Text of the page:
(b. Livorno Vercellese, Italy, 31 October 1847; d. Turin, Italy, 7 February 1897)
electrical engineering, physics.
One of four children of a pharmacist, Ferraris became one of the prime electrical innovators of the 1880’s. At age ten he went to live in Turin with a physician uncle, who guided the boy’s education in the sciences and classics. He subsequently spent three years at the University of Turin and two years at the Scuola d’Applicazione di Torino, graduating in 1869 with the title engineer. His doctoral thesis at the university in 1872 was Teoria matematica della propagazione dell’elettricità nei solidi omogenei.
Ferraris then taught technical physics at the Regio Museo Industriale in Turin and also investigated light waves and the optical characteristics of telescopes, especially the phase difference of two waves in sinusoidal motion. This led to the concept of phasedisplaced electrical waves and a rotating electromagnetic field. Further studies in polyphonic acoustics and interference in telephone circuits sharpened Ferraris’ grasp of coacting forces in and out of phase. His continued interest in optics resulted in the publication, in 1876, of the Proprietà degli strumenti diottrici....
Ferraris represented the Italian government on the awards jury at the 1881 International Electricity Exposition at Paris, where he learned of the Deprez system of high-voltage alternating current transmission and low-voltage distribution. He was also a delegate to the Paris conference of 1882 to determine standard electrical units, and in 1883 he was his country’s delegate to the electrical exposition in Vienna. These duties prepared Ferraris for his service in 1883 as president of the international section of the Electricity Exposition at Turin, where he saw the Gaulard-Gibbs transformer. A paper on the transformer, presented before the Academy of Science at Turin in 1885, led to an intensive study of the interlocking relationships of electrical and magnetic forces in the primary and secondary circuits of the transformer system, and he drew heavily on the optical analogy of light polarized elliptically and circularly.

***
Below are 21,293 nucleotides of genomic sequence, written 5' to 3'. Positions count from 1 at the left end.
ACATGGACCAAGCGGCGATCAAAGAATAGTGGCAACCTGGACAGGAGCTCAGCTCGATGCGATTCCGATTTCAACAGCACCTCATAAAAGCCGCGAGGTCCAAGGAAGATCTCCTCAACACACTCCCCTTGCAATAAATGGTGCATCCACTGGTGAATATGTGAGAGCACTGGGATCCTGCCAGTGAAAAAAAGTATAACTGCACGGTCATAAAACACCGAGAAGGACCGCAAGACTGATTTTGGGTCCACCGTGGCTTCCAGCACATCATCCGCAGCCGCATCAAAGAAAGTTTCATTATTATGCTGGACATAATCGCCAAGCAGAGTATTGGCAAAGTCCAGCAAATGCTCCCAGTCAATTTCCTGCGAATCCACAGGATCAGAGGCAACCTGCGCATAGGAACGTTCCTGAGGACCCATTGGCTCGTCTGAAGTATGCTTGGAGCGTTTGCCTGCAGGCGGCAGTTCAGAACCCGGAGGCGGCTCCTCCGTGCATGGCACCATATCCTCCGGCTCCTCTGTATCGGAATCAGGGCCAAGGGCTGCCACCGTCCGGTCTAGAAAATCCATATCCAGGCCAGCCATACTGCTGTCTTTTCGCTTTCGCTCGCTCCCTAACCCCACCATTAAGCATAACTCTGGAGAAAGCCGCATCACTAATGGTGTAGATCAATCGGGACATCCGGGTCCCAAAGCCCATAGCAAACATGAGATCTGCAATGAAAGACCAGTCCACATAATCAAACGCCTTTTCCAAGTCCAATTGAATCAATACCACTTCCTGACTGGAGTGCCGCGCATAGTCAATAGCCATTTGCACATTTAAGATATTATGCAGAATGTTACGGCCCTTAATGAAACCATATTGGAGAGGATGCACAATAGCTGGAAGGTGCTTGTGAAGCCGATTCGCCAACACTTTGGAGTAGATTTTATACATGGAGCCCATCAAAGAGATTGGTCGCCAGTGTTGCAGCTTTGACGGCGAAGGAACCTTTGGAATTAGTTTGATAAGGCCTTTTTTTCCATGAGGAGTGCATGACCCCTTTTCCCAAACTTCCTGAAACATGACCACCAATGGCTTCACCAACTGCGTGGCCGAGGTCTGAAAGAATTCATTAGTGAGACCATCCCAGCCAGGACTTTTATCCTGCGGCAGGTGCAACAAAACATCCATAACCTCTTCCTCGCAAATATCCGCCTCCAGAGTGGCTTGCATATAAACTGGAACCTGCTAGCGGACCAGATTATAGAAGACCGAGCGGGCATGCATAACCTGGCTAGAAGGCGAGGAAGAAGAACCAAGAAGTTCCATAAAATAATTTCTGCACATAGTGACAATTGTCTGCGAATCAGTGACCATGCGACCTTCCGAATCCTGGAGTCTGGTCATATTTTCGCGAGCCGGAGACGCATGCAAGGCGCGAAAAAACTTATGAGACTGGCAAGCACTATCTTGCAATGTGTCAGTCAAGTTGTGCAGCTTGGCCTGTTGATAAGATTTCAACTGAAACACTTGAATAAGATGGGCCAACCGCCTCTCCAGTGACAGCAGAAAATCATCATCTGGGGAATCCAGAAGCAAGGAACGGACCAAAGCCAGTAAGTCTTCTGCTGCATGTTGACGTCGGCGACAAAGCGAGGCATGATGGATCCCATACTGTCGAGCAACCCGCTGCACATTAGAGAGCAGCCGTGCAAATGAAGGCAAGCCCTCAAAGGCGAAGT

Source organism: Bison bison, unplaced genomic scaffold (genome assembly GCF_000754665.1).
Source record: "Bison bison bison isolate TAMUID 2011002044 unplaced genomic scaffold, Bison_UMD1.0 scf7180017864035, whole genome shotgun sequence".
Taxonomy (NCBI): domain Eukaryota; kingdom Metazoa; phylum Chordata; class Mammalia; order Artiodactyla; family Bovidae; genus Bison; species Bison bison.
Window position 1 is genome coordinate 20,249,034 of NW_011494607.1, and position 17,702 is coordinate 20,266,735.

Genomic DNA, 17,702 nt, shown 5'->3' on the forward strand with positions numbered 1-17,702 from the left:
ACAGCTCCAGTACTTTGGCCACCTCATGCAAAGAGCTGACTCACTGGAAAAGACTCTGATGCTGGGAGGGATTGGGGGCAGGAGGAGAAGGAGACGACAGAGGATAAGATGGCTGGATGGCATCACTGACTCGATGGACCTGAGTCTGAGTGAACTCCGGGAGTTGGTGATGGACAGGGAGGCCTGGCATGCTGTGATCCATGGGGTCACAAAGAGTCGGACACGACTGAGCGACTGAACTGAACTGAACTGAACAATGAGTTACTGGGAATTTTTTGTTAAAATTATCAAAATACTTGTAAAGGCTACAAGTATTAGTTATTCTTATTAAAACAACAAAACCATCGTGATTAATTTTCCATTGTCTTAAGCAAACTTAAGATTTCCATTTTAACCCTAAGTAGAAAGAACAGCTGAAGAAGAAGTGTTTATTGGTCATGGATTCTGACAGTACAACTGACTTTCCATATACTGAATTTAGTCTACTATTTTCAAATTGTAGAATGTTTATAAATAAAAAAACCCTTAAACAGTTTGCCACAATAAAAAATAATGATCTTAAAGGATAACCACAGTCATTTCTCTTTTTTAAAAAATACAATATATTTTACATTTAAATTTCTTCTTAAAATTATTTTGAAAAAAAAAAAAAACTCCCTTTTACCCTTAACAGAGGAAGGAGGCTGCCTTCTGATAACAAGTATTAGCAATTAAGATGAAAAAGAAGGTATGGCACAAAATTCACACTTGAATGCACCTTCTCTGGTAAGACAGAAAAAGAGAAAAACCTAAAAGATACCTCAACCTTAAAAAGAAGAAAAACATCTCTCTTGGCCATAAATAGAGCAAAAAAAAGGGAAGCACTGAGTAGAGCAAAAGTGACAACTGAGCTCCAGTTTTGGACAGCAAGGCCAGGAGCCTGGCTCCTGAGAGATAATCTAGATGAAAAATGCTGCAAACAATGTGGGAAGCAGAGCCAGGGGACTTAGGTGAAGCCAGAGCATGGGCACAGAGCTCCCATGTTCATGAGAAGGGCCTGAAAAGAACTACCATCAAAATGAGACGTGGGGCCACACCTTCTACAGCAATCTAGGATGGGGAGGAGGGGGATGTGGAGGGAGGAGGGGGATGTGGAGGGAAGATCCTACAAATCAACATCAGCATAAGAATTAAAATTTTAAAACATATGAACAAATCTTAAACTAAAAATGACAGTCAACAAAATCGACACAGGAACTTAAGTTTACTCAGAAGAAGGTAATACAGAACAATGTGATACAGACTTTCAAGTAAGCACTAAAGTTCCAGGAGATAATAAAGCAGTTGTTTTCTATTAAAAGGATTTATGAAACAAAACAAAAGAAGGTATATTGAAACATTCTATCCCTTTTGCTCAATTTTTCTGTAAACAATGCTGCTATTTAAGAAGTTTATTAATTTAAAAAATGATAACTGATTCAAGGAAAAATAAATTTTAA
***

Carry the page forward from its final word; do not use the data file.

Carrying the notion further, Ferraris visualized the placing of two electromagnets, each fed by a current displaced 90° out of phase, at right angles to each other, thereby producing the equivalent of a revolving magnetic field. This could induce currents in an included copper drum (or rotor), and the resulting torque would be equivalent to the power of an alternating current electric motor—then still the missing unit in the production of an alternating current system. Ferraris constructed such a device and tested it in August-September 1885 by feeding one coil with current from a small Siemens alternator and the second coil with current from a Gaulard transformer. Switching the currents reversed the direction of rotation. Ferraris freely discussed his principle and openly showed his models in classroom and laboratory. He did not apply for patents because he felt a professional pride in discovery and the extension of all knowledge. This was indicated when he wrote; “Above industrial importance I perceive scientific importance, above material use, intellectual use.”
The Ferraris principle led to the design and construction of an alternating-current motor without commutator or brushes, which had a squirrel-cage copper rotor revolving by induction from its surrounding “rotating” stator field; it was asynchronous and self-starting. This type of motor today is responsible for the bulk of conversion of electrical power to mechanical power. Ferraris announced his discovery before the Royal Academy of Sciences at Turin on 18 March 1888. Others later claimed priority for the concept of the rotating field—especially Deprez, Walter Baily, and Nikola Tesla. In litigation in German and U.S. courts between 1895 and 1900, it was established that Ferraris had anticipated the principle but that Tesla had applied it, independently, to motor design. The original Ferraris devices are still preserved at the Istituto Elettrotecnico Nazionale Galileo Ferraris in Turin, an institute inaugurated in 1935 as a center for all forms of electrical research and study.
Ferraris participated in the AEG-Oerlikon effort to extend alternating current systems, as demonstrated in the 175-kilometer Lauffen-Frankfurt transmission line that inaugurated the Frankfurt Electrical Exposition of 1891 (at which he was awarded highest honors). He represented his government and was elected vice-president of the electrical exposition in Chicago in 1893, where the standards for the henry, the joule, and the watt were adopted.
Ferraris’ Opere were published in 3 vols. by the Associazione Elettrotecnica Italiana (Milan, 1902–1904); see also Sulla illuminazione elettrica (Turin, 1879); “Rotazioni elettrodinamiche prodotte per mezzo di correnti alternate,” in Atti dell’Accademia della scienze, 23 (1888), 360–363; and Lezioni di elettrotecnica dettate nel R. Museo industriale italiano in Torino (Turin-Rome, 1897; 2nd ed., 1904).